What is technical diving?
Technical scuba diving is defined as diving other than conventional commercial or research diving that takes divers beyond recreational scuba diving limits. It is further defined as and includes one or more of the following:
- diving beyond 40 metres/130 feet deep
- required stage decompression
- diving in an overhead environment beyond 40 linear metres/130 linear feet of the surface
- accelerated decompression and or the use of variable gas mixtures during the dive
Because in technical diving the surface is effectively inaccessible in an emergency, tech divers use extensive methodologies and technologies and training to manage the added risks. Even with these, however, tech diving admittedly has more risk, potential hazard and shorter critical error chains than does recreational scuba diving.
How long has technical diving been around?
Most people would agree that cave diving is a form of technical diving. Cave diving developed in the late 1960s and 1970s, developing into a discipline largely like it is today by the mid 1980s. In the early 1990s, several groups of divers around the world began experimenting with technologies for deep diving (beyond recreational limits) to explore both caves and wrecks. These communities united and emerged as “technical diving” or “tech diving” with the publication of aquaCorps (no longer in print), which dedicated itself to this type of diving. Since then, tech diving continues to develop both in scope and in its technologies.
Why would I want to be a tech diver?
Tech diving not only has more risk, but it requires significantly more effort, discipline and equipment. It’s not for everyone, and you can be an accomplished, avid top-notch diver your entire life without making a tech dive.
That said, there’s a cadre of individuals who want to visit places underwater that relatively few people can. Many spectacular, untouched wrecks lie at depths well below 40 metres/130 feet. Deep reefs have organisms you don’t find in the shallows. Some people enjoy the challenge and focus tech diving requires. Still others love being involved with cutting edge technologies. These reasons make tech diving rewarding.
Tech courses are integrated into an instructionally valid, seamless course flow that takes you from beginning tech diver to one qualified to the outer reaches of sport diving using different gas mixes.
Each level introduces you to new gear, planning and procedures appropriate to extend your diving limits.
The Tech Diver course is an integrated sequence of sub courses: This depends on the certification agency that you select, but for the most part your technical advancement may include Intro to Tech, Nitrox, Side Mount Diver, Decompression Procedures, Advanced Nitrox, Extended Range, Trimix, Advanced Trimix, O2 Gas Blender, Advanced Gas Blender, Advanced Wreck, Cavern, Intro to Cave, Rebreather, and so on. You can complete them continuously, or you can complete each level separately with a time span between them. This gives you learning efficiency, instructional integrity and schedule flexibility.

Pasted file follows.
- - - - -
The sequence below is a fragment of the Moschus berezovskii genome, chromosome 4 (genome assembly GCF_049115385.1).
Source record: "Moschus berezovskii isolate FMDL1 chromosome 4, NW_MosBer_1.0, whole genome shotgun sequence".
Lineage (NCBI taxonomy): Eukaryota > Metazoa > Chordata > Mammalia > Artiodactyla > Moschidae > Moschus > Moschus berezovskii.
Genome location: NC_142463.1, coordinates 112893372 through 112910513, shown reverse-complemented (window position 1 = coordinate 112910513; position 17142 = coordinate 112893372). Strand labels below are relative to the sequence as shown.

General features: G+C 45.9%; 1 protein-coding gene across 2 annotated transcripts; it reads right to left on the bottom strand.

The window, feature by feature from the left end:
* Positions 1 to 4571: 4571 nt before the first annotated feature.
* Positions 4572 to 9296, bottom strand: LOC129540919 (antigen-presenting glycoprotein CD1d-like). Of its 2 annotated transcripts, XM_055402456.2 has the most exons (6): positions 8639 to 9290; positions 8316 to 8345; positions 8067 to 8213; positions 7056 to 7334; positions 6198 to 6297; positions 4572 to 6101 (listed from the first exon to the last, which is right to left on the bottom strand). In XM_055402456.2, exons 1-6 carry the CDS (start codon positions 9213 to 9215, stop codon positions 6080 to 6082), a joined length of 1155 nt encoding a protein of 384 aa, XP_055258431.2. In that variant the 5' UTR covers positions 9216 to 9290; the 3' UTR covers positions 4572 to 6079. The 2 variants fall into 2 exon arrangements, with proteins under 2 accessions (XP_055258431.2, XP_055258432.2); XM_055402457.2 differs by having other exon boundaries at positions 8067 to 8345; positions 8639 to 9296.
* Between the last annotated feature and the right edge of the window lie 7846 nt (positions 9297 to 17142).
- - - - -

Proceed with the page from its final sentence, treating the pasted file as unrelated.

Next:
The Scuba Gear You’ll Use
Technical diver with scuba diving equipment
Tech diving uses much more equipment than recreational diving. The technical scuba gear typically uses two to four or five regulators, dive computer(s), and some accessories.
Set an appointment with one of our Tech Diving Instructors to determine the gear you will need for a course. You can find most everything at Gigglin’ Marlin Dive Center.
Tech Diving prerequisites vary (see individual course descriptions), but the following applies to anyone interested in technical diving:
You must be
- 18 years or older
- A mature, responsible person who will follow the required procedures and requirements strictly and faithfully
- Medically fit for tech diving (physician’s signature required)
- Willing to accept the added risks that tech diving presents
- An experienced diver with at least 100 logged dives
- Certified as a Enriched Air Diver and Deep Diver (for this program equivalency is proof of training in recreational deep diving 18 meters/60 feet to 40 meters/130 feet consisting of at least four dives and training in nitrogen narcosis considerations, contingency/emergency decompression, making safety stops and air supply management OR, have a minimum of 20 logged dives deeper than 30 meters/100 feet.).
The Fun Part
The fun part of Tech is rising to the challenges as you dive deeper and longer than most divers ever do.